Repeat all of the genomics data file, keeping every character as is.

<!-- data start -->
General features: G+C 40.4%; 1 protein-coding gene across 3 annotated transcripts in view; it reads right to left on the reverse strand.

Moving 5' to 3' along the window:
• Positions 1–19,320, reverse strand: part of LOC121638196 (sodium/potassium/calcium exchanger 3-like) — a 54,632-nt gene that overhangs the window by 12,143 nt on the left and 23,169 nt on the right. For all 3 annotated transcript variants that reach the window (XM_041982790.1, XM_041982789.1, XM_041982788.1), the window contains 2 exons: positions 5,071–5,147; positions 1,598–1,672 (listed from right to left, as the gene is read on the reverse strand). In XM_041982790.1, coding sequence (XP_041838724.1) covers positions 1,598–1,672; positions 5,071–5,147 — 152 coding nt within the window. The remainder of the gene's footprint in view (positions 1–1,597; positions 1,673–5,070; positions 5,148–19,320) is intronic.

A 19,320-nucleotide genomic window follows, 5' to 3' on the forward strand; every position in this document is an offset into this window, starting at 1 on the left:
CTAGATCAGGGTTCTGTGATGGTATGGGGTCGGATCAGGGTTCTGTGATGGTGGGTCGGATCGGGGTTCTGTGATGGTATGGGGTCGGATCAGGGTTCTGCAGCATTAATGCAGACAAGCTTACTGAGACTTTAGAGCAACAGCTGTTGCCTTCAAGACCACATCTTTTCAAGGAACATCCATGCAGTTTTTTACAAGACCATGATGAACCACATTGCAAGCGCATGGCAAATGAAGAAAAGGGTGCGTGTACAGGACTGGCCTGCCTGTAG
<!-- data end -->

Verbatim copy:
General features: G+C 40.4%; 1 protein-coding gene across 3 annotated transcripts in view; it reads right to left on the reverse strand.

Moving 5' to 3' along the window:
• Positions 1–19,320, reverse strand: part of LOC121638196 (sodium/potassium/calcium exchanger 3-like) — a 54,632-nt gene that overhangs the window by 12,143 nt on the left and 23,169 nt on the right. For all 3 annotated transcript variants that reach the window (XM_041982790.1, XM_041982789.1, XM_041982788.1), the window contains 2 exons: positions 5,071–5,147; positions 1,598–1,672 (listed from right to left, as the gene is read on the reverse strand). In XM_041982790.1, coding sequence (XP_041838724.1) covers positions 1,598–1,672; positions 5,071–5,147 — 152 coding nt within the window. The remainder of the gene's footprint in view (positions 1–1,597; positions 1,673–5,070; positions 5,148–19,320) is intronic.

A 19,320-nucleotide genomic window follows, 5' to 3' on the forward strand; every position in this document is an offset into this window, starting at 1 on the left:
CTAGATCAGGGTTCTGTGATGGTATGGGGTCGGATCAGGGTTCTGTGATGGTGGGTCGGATCGGGGTTCTGTGATGGTATGGGGTCGGATCAGGGTTCTGCAGCATTAATGCAGACAAGCTTACTGAGACTTTAGAGCAACAGCTGTTGCCTTCAAGACCACATCTTTTCAAGGAACATCCATGCAGTTTTTTACAAGACCATGATGAACCACATTGCAAGCGCATGGCAAATGAAGAAAAGGGTGCGTGTACAGGACTGGCCTGCCTGTAG